To ensure that the team was ready to take on such a massive effort, we took a few specific steps to support them to ensure the smoothest process possible. We started by building our data pipeline framework. While the framework took care of most of the heavy lifting for our team, individual engineers could employ their existing data expertise to contribute meaningfully to the product.  The team leveled up their Scala programming language skills. In combination with knowledge of our pipeline framework, ensuring that our engineers were familiar with Scala allowed them to contribute atomic functions within the framework and ultimately deliver the required pipeline.  
We also looked outside of our organization when needed and hired strategic influencers on the modern tech stack. These new hires helped drive the hands-on Apache Spark and Scala certification program at Target and helped engineers use real world use cases to solve our current dilemma. With these team members in place, we expanded our programming for internal team members, ramping up innovation and hack days. We noticed increased enthusiasm amongst the team and more curiosity around the technological shift we were undertaking to build our new framework. Finally, we inner-sourced the framework to encourage engineers to contribute to it, and to add to their knowledge. We accelerated this effort by rewarding and recognizing team members who contributed to the framework.  
With all of that, we recognize that the journey is constantly evolving. While we are seeing significant progress and good outcomes, we are by no means done. 
Working through Challenges 
As we worked in an iterative development process, concerns began to emerge as soon as a certain number of datasets were released reaching a critical mass of users. We saw cross-cutting concerns like parallel processing where multiple pipelines processed huge volumes of data – sometimes as many as billions of records – and were finding it difficult to meet our SLA. Data quality issues began to pop up, as each team had their own way of implementing their reports, resulting in the proliferation of inconsistent and non-standard implementation. There was no standard method for providing end-to-end visibility of the health of the data pipeline which meant no standard observability.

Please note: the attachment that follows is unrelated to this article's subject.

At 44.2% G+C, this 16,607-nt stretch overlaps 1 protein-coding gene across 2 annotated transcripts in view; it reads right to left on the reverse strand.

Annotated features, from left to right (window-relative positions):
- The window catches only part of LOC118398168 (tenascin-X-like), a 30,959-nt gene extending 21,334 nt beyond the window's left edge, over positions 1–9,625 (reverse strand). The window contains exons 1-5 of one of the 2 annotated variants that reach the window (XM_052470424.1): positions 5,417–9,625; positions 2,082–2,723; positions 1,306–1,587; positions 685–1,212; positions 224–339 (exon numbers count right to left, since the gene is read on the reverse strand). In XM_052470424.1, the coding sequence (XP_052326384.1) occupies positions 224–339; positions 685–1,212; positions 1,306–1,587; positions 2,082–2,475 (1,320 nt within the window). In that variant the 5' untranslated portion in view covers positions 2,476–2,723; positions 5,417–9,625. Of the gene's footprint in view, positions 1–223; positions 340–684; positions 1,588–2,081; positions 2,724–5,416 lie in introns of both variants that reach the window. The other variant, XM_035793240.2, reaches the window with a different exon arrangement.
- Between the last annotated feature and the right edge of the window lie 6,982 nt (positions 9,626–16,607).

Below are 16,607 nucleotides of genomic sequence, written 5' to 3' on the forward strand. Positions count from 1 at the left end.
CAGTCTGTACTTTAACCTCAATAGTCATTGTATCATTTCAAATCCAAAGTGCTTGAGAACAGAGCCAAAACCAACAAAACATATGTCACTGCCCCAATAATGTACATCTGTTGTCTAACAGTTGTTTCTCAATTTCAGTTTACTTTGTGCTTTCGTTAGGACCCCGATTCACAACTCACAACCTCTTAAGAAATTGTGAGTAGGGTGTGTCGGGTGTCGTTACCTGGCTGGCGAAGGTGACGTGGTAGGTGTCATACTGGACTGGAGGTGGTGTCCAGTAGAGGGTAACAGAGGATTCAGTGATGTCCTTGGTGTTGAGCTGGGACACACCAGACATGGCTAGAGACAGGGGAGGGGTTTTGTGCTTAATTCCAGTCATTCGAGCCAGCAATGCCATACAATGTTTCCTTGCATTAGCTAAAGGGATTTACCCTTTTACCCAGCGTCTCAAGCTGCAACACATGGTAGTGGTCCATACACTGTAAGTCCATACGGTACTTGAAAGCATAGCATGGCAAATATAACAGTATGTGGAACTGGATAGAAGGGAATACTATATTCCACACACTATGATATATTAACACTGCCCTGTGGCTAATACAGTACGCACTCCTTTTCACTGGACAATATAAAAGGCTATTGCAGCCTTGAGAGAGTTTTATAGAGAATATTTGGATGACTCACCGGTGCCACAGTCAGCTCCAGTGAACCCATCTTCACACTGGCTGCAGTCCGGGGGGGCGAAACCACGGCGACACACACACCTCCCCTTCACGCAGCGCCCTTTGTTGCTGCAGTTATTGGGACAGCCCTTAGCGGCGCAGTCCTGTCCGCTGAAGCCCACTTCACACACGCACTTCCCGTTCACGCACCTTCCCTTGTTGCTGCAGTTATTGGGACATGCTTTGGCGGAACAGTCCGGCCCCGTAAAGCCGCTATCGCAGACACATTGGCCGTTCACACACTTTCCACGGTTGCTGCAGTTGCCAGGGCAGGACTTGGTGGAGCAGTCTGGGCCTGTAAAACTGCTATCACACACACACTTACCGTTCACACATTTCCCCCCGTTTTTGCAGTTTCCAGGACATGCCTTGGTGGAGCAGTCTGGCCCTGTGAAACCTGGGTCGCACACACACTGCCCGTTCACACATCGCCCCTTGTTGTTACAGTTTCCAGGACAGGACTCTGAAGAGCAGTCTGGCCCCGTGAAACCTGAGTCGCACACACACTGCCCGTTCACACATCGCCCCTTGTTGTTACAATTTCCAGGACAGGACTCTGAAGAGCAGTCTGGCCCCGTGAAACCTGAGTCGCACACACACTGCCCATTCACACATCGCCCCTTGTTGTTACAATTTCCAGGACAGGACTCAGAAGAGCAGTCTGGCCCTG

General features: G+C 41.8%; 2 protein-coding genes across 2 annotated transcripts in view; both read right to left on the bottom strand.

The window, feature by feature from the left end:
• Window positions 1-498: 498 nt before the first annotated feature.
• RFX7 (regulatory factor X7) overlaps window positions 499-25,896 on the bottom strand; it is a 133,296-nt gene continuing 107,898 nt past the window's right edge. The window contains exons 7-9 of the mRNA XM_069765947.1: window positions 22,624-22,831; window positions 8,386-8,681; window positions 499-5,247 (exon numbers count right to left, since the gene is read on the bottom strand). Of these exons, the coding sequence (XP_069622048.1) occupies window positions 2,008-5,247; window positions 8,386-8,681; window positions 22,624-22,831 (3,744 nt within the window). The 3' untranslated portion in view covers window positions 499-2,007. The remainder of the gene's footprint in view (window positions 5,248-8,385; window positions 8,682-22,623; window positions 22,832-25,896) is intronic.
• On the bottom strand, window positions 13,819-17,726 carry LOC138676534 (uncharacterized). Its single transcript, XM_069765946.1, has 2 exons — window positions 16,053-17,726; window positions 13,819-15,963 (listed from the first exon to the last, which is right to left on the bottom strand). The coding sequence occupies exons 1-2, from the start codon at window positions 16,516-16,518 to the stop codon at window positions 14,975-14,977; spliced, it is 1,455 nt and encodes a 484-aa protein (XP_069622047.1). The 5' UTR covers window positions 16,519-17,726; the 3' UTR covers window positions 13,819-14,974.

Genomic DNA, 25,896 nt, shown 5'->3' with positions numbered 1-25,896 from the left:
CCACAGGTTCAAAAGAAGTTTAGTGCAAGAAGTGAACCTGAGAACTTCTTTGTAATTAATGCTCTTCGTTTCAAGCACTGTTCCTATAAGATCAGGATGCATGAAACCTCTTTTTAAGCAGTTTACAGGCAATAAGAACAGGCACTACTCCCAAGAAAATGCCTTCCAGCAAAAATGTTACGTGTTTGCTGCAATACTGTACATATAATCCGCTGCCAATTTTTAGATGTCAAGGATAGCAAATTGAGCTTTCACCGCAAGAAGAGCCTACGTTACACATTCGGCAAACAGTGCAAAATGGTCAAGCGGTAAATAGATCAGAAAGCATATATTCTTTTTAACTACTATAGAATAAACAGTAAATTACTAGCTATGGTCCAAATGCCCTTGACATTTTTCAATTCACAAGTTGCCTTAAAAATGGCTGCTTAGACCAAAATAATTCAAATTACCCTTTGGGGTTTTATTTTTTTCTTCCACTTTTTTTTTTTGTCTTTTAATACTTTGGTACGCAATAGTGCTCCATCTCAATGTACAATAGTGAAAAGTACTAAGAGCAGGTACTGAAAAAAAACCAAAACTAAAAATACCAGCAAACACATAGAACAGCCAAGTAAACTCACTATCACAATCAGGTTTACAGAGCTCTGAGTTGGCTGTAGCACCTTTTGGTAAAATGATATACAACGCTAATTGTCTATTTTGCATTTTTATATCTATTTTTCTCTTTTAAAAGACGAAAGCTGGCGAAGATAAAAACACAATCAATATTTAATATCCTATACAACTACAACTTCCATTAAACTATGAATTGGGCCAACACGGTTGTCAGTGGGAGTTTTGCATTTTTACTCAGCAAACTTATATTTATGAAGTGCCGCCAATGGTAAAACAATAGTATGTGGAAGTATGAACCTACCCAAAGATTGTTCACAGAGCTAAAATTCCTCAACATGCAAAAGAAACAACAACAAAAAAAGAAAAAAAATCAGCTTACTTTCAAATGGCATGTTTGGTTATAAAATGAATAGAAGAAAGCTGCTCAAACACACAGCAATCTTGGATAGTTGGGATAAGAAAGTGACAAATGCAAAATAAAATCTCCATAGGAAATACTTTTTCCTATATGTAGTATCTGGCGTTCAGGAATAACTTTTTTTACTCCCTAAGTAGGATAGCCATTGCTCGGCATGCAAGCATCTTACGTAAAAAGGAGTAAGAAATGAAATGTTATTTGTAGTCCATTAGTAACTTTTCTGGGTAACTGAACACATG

We also noted historical data restatements being triggered by dimension changes, recalculations, data corrections, and changes to both attributes and hierarchies. These restatements required a significant time investment to rectify and could sometimes take from 2-3 weeks to complete. Our process was inefficient. Our code was insufficiently reusable, requiring dedicated engineer time to monitor during restatement processing. We lacked source system standards, meaning downstream analytical data product teams were handling issues that would be better addressed at the source. 
Finally, source systems were being modernized while the data platform was being built. This meant changes to the schema, and in attribute definitions, along with underlying changes to the data. Comparing new datasets to legacy ones was complex and not always easy to do.  
Luckily, working in a product model provided teams with a structured approach to solving cross-cutting concerns in a consistent and systematic way. By creating a common vocabulary and using frameworks like layered parallel processing, our processing time was improved by 80%. Using standardized observability and data quality frameworks, we had a common framework for monitoring and ensuring data quality. Our restatement framework reduced the history restatement time from two weeks to just thirty-six hours. Finally, using an open source cross-platform graphical differencing application helped in comparing large datasets, improving data quality, and establishing standards with source system teams, holding them accountable for the quality of data they send. Solving these concerns in a timely manner as they emerged helped us accelerate our journey. 
How Else Did We Accelerate?